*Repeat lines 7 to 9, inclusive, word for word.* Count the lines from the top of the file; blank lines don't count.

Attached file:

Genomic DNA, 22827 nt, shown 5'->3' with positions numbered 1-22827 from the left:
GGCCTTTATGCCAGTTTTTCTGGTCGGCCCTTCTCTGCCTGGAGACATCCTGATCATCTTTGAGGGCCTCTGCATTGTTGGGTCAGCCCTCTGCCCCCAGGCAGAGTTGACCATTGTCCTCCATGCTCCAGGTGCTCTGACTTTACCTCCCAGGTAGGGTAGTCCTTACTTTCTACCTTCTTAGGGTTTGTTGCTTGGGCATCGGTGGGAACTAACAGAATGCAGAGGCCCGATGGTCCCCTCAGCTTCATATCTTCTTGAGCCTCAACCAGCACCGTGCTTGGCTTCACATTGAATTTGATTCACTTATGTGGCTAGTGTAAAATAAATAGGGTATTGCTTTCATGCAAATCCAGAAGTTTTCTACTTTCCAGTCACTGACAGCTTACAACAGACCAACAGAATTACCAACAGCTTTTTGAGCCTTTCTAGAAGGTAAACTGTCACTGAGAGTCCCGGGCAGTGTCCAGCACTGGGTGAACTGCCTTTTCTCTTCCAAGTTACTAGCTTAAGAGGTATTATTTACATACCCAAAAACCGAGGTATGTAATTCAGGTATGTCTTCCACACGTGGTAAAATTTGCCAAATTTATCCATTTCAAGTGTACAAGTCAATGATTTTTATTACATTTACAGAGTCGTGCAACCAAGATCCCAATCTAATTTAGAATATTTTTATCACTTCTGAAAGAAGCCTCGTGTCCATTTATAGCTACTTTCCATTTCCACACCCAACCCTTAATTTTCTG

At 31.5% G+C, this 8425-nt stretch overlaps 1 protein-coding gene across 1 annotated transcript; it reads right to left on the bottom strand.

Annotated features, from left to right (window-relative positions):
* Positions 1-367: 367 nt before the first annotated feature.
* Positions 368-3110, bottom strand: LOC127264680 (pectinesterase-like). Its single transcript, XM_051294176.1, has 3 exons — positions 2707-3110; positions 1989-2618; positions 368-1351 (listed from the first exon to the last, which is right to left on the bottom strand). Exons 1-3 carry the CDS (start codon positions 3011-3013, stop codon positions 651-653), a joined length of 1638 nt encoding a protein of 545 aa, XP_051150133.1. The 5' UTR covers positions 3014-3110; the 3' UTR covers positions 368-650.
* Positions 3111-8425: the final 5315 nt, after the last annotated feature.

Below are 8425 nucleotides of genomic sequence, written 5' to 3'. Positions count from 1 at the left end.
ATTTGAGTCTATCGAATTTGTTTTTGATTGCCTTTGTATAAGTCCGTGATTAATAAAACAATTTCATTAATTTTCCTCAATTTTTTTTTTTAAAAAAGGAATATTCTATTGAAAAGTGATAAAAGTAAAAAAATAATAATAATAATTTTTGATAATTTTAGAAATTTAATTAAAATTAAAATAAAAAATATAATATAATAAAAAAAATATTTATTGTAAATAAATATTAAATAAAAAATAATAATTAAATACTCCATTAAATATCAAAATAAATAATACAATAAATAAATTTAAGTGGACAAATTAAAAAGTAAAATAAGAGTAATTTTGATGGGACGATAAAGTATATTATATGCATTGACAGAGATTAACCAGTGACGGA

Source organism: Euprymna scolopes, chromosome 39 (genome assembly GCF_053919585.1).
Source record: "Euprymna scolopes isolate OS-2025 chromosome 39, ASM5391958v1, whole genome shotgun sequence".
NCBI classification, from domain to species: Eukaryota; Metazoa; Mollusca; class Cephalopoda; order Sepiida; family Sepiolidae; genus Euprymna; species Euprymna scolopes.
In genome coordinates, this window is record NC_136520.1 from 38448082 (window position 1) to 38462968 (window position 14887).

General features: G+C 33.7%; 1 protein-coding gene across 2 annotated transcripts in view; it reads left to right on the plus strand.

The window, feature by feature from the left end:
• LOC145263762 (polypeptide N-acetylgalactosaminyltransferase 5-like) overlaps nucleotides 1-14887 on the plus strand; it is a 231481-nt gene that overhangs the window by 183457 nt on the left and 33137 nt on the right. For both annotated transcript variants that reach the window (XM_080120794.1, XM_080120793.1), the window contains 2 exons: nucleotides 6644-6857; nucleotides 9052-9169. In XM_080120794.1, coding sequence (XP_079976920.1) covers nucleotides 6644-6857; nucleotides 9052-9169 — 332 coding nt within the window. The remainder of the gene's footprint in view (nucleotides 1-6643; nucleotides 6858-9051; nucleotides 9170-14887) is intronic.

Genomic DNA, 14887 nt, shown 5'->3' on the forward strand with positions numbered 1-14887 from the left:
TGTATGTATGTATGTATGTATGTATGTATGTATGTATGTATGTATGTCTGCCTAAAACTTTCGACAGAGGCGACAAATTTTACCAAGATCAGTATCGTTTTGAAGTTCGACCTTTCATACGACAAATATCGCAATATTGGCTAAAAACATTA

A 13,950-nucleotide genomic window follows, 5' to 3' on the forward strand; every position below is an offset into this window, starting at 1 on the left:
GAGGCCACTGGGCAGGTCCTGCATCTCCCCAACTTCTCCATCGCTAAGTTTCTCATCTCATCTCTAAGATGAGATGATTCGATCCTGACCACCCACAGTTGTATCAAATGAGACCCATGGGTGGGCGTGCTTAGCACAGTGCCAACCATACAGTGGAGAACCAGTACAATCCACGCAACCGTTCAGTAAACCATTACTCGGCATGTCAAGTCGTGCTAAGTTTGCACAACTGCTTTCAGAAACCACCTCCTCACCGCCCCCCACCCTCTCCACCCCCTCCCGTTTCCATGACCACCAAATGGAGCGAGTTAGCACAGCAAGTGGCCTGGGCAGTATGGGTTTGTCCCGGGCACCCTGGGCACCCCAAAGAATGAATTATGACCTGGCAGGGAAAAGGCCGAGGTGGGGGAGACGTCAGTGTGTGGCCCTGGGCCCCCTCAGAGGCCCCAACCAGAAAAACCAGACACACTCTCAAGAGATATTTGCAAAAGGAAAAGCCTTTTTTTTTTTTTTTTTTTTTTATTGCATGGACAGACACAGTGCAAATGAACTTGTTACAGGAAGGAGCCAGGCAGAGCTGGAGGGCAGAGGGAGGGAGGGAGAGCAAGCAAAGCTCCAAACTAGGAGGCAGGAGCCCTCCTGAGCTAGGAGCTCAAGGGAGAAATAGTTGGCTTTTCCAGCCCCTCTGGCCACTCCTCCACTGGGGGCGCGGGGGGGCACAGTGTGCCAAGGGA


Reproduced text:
* Positions 3111-8425: the final 5315 nt, after the last annotated feature.

Below are 8425 nucleotides of genomic sequence, written 5' to 3'. Positions count from 1 at the left end.
ATTTGAGTCTATCGAATTTGTTTTTGATTGCCTTTGTATAAGTCCGTGATTAATAAAACAATTTCATTAATTTTCCTCAATTTTTTTTTTTAAAAAAGGAATATTCTATTGAAAAGTGATAAAAGTAAAAAAATAATAATAATAATTTTTGATAATTTTAGAAATTTAATTAAAATTAAAATAAAAAATATAATATAATAAAAAAAATATTTATTGTAAATAAATATTAAATAAAAAATAATAATTAAATACTCCATTAAATATCAAAATAAATAATACAATAAATAAATTTAAGTGGACAAATTAAAAAGTAAAATAAGAGTAATTTTGATGGGACGATAAAGTATATTATATGCATTGACAGAGATTAACCAGTGACGGA